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Friday, November 11, 2011

How to Combat Increased Utility Bills

When we moved into our house just over 6 years ago, our electricity bills averaged about 120$ per month.  That figure climbed gradually, and after about a year we began installing compact florescent bulbs a few at a time.  Once we had one in every socket we noticed a nice drop in the bill.  But over the years the bills began to creep back up again.  Now our local energy company has announced a %17 rate increase at the beginning of the year!  Yikes!  Sure solar power is ideal, but for the regular Joe that is not always practical or affordable.  So what does the average family do?

Well, last winter our electricity bills ran about $200 per month for our 1800 square foot house.  I called the power company to ask what was up and they claimed it was my heating costs.  But our heating costs were zero, right?  I shook my head and figured that once winter was over the artificial inflation of electricity costs would level out.  Did this happen?  Of course not.  The $200 bills kept on coming!

Steve and I heat our house with wood stoves in the winter and we have a couple of high efficiency window units for particularly sweltering days in the summer (being from New Orleans, we are pretty tolerant of the North Carolina summers).  As long time treehuggers, we always felt that we did a pretty good job at saving energy, but the larger than comfortable bills and impending costs meant that our monthly utility bills were going to run nearly $250 per month forced us to take a harder look at our wasted energy.

The first thing we did was explain to our girls, ages 10 and 12 what was happening with our energy costs.  I think we've done a pretty good job at teaching them to not be wasteful, but explaining the actual dollar cost hit home with them.  Simple trickle down economics means that the more money we spend on electricity means less money we can spend on them.  They limit their television use to about an hour a day now and do a bit better job turning the lights off in their rooms.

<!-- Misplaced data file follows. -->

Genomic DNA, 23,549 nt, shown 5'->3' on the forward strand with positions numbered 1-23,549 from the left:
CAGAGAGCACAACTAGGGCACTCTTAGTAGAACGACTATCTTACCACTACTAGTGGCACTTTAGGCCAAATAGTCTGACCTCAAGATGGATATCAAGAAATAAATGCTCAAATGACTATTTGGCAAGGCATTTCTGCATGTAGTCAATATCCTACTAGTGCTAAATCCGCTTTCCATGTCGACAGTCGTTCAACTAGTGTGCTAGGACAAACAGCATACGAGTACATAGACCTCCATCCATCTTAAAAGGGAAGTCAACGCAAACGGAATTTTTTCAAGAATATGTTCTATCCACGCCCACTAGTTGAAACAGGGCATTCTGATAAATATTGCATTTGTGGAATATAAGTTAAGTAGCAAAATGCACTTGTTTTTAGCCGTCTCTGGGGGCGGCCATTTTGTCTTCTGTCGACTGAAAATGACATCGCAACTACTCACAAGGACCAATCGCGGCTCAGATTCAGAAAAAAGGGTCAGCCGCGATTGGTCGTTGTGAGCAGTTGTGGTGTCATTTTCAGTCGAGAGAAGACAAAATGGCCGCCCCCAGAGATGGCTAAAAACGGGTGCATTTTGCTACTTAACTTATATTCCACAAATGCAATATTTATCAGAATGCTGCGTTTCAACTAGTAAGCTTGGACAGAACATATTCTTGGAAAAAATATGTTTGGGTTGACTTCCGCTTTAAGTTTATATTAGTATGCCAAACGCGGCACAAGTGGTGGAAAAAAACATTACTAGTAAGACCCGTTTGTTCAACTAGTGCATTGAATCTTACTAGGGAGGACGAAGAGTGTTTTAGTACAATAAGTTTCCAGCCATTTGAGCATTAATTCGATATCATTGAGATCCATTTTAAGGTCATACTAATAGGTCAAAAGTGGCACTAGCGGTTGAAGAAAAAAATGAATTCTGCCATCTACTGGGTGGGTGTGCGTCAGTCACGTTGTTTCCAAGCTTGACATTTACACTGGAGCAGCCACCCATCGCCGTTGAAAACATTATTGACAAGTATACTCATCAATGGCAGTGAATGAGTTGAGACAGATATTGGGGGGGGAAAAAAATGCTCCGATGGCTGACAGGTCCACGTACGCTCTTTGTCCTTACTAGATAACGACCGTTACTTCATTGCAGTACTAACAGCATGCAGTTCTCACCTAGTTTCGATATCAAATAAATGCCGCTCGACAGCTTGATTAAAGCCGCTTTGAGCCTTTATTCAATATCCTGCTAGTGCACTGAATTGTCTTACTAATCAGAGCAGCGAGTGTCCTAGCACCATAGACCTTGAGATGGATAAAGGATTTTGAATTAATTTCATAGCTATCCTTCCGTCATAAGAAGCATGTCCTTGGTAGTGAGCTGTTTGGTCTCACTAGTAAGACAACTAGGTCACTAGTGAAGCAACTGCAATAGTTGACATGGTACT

We finally dismantled the prehistoric desktop in the family room with the non-wireless printer that ran out of ink.  The computer stayed on far too much and actually got used far less than our other devices, so we uploaded all of our photos from that computer to an online photo website and we recycled the lot.  

We installed surge protectors on the two televisions (I've been threatening to throw these things out for years!) and other audio/video equipment.  Those switches are kept off unless they are being used.  Many modern appliances draw a small current when they are "off" because they really more "asleep".  One electronic device might not draw a whole lot of current, but when you add together all of these "sleeping" devices around the house it adds up.  

Steve and I love our ceiling fans.  We literally have them in every room.  Not only does it circulate fresh air, but it helps to distribute the air from the wood stoves and keep rooms more comfortable.  We used to keep them running 24/7 but now we turn the ceiling fans off in each room when no one is in there.  Although turning off the fans more often should save us money, the drawback is that now we will be able to see the dust so I will have to clean them much more often.